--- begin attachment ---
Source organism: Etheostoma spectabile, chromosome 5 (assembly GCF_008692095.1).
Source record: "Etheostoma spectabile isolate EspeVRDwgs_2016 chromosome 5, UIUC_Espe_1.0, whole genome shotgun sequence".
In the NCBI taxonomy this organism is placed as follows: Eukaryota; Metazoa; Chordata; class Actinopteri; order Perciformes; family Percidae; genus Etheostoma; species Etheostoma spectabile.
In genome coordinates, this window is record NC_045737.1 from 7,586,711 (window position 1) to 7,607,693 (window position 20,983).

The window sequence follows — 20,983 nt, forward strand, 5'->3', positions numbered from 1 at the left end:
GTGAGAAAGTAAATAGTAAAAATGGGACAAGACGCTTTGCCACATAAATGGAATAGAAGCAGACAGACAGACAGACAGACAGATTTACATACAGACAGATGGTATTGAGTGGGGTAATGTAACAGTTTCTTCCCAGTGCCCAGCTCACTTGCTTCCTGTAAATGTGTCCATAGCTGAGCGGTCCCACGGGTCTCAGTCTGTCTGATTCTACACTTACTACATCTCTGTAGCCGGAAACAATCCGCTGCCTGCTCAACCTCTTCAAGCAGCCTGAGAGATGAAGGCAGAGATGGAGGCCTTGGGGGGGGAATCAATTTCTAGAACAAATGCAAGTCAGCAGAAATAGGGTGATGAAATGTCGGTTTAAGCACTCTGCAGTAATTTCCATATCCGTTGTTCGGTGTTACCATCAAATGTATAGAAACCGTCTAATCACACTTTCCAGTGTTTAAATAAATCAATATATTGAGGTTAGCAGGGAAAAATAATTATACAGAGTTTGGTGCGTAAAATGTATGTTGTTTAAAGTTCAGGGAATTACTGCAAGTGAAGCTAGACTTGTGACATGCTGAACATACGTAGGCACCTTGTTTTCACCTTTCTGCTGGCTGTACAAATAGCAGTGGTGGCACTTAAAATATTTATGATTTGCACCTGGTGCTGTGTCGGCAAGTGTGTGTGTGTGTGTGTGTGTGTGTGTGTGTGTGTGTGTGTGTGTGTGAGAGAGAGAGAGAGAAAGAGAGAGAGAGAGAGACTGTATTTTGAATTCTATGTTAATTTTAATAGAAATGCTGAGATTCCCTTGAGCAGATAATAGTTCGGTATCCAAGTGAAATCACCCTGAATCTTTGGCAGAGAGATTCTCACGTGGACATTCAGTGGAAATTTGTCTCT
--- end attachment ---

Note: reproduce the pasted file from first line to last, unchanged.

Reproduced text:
Source organism: Etheostoma spectabile, chromosome 5 (assembly GCF_008692095.1).
Source record: "Etheostoma spectabile isolate EspeVRDwgs_2016 chromosome 5, UIUC_Espe_1.0, whole genome shotgun sequence".
In the NCBI taxonomy this organism is placed as follows: Eukaryota; Metazoa; Chordata; class Actinopteri; order Perciformes; family Percidae; genus Etheostoma; species Etheostoma spectabile.
In genome coordinates, this window is record NC_045737.1 from 7,586,711 (window position 1) to 7,607,693 (window position 20,983).

The window sequence follows — 20,983 nt, forward strand, 5'->3', positions numbered from 1 at the left end:
GTGAGAAAGTAAATAGTAAAAATGGGACAAGACGCTTTGCCACATAAATGGAATAGAAGCAGACAGACAGACAGACAGACAGATTTACATACAGACAGATGGTATTGAGTGGGGTAATGTAACAGTTTCTTCCCAGTGCCCAGCTCACTTGCTTCCTGTAAATGTGTCCATAGCTGAGCGGTCCCACGGGTCTCAGTCTGTCTGATTCTACACTTACTACATCTCTGTAGCCGGAAACAATCCGCTGCCTGCTCAACCTCTTCAAGCAGCCTGAGAGATGAAGGCAGAGATGGAGGCCTTGGGGGGGGAATCAATTTCTAGAACAAATGCAAGTCAGCAGAAATAGGGTGATGAAATGTCGGTTTAAGCACTCTGCAGTAATTTCCATATCCGTTGTTCGGTGTTACCATCAAATGTATAGAAACCGTCTAATCACACTTTCCAGTGTTTAAATAAATCAATATATTGAGGTTAGCAGGGAAAAATAATTATACAGAGTTTGGTGCGTAAAATGTATGTTGTTTAAAGTTCAGGGAATTACTGCAAGTGAAGCTAGACTTGTGACATGCTGAACATACGTAGGCACCTTGTTTTCACCTTTCTGCTGGCTGTACAAATAGCAGTGGTGGCACTTAAAATATTTATGATTTGCACCTGGTGCTGTGTCGGCAAGTGTGTGTGTGTGTGTGTGTGTGTGTGTGTGTGTGTGTGTGTGTGTGTGAGAGAGAGAGAGAGAAAGAGAGAGAGAGAGAGACTGTATTTTGAATTCTATGTTAATTTTAATAGAAATGCTGAGATTCCCTTGAGCAGATAATAGTTCGGTATCCAAGTGAAATCACCCTGAATCTTTGGCAGAGAGATTCTCACGTGGACATTCAGTGGAAATTTGTCTCT